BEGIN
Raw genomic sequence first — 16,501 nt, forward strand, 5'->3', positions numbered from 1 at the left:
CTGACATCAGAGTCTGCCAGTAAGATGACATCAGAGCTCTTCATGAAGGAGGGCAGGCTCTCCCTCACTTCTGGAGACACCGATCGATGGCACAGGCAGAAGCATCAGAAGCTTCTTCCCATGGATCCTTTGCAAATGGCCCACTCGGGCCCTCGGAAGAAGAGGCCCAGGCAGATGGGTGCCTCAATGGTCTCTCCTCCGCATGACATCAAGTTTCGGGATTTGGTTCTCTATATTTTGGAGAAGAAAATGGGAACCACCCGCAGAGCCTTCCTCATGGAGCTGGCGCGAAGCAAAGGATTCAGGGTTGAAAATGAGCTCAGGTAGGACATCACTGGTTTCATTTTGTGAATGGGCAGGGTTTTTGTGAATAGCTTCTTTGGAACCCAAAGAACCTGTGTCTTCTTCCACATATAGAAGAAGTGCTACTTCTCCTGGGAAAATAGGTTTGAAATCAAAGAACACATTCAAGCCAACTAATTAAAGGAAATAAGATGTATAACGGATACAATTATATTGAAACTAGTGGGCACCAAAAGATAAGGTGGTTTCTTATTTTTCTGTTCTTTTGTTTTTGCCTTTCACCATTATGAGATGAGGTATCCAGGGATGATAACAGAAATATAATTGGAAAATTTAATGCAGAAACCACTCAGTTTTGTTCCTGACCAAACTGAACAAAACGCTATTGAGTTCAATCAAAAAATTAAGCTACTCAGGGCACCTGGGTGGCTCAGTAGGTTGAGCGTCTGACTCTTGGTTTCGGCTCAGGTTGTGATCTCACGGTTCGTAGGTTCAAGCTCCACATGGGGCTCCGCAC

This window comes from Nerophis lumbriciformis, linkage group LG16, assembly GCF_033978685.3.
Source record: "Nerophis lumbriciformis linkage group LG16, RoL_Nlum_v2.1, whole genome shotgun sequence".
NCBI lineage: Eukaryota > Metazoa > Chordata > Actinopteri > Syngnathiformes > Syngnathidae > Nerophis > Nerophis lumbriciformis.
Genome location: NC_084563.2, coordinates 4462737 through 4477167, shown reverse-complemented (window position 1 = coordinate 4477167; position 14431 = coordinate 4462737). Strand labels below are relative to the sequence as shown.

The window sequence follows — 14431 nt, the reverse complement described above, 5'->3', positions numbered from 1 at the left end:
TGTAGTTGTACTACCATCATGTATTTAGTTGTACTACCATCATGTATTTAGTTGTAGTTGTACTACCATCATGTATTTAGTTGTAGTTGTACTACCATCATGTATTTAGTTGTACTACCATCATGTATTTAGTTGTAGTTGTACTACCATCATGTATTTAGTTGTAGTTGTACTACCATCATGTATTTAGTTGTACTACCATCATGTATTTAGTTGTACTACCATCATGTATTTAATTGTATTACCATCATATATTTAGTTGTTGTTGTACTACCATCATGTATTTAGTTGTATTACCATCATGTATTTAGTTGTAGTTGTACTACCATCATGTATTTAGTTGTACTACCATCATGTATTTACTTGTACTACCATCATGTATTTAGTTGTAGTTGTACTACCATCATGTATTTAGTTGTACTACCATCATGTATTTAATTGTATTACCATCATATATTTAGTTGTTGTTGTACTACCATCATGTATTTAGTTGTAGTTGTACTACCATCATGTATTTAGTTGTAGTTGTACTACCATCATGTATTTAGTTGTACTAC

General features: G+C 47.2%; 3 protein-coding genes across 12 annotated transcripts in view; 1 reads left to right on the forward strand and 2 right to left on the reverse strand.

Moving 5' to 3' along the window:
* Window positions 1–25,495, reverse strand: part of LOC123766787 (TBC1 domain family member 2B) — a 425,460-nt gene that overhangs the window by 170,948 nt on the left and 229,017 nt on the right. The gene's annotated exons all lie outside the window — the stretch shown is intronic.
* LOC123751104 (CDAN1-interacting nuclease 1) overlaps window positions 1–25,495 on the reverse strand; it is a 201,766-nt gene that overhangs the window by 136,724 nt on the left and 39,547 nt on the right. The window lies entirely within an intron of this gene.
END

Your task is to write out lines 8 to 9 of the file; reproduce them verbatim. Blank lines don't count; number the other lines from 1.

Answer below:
TGTAGTTGTACTACCATCATGTATTTAGTTGTACTACCATCATGTATTTAGTTGTAGTTGTACTACCATCATGTATTTAGTTGTAGTTGTACTACCATCATGTATTTAGTTGTACTACCATCATGTATTTAGTTGTAGTTGTACTACCATCATGTATTTAGTTGTAGTTGTACTACCATCATGTATTTAGTTGTACTACCATCATGTATTTAGTTGTACTACCATCATGTATTTAATTGTATTACCATCATATATTTAGTTGTTGTTGTACTACCATCATGTATTTAGTTGTATTACCATCATGTATTTAGTTGTAGTTGTACTACCATCATGTATTTAGTTGTACTACCATCATGTATTTACTTGTACTACCATCATGTATTTAGTTGTAGTTGTACTACCATCATGTATTTAGTTGTACTACCATCATGTATTTAATTGTATTACCATCATATATTTAGTTGTTGTTGTACTACCATCATGTATTTAGTTGTAGTTGTACTACCATCATGTATTTAGTTGTAGTTGTACTACCATCATGTATTTAGTTGTACTAC

General features: G+C 47.2%; 3 protein-coding genes across 12 annotated transcripts in view; 1 reads left to right on the forward strand and 2 right to left on the reverse strand.